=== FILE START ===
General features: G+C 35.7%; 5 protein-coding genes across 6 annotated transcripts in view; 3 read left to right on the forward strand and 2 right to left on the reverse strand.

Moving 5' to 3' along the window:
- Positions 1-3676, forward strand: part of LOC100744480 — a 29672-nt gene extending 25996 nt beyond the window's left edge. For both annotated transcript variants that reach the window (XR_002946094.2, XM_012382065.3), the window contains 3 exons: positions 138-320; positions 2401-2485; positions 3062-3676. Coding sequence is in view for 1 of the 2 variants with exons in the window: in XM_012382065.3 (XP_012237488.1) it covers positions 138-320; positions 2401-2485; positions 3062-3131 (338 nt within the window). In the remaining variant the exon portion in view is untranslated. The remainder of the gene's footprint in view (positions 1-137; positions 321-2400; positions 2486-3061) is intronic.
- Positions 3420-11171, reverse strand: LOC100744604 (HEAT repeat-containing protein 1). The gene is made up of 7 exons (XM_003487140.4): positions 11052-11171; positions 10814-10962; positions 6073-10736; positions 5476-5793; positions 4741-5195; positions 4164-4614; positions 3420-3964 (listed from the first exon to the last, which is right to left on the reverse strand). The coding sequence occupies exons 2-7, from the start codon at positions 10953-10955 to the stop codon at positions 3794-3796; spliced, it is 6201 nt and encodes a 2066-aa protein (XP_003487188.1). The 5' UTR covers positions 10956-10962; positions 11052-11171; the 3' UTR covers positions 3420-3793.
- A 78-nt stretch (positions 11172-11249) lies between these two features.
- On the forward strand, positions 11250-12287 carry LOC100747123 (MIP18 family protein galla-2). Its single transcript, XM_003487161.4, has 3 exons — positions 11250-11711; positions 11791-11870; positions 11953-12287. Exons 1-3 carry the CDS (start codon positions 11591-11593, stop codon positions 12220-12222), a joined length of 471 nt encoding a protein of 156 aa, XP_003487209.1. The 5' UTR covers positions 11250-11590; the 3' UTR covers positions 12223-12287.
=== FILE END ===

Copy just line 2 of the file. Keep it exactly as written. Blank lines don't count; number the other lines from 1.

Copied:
Moving 5' to 3' along the window: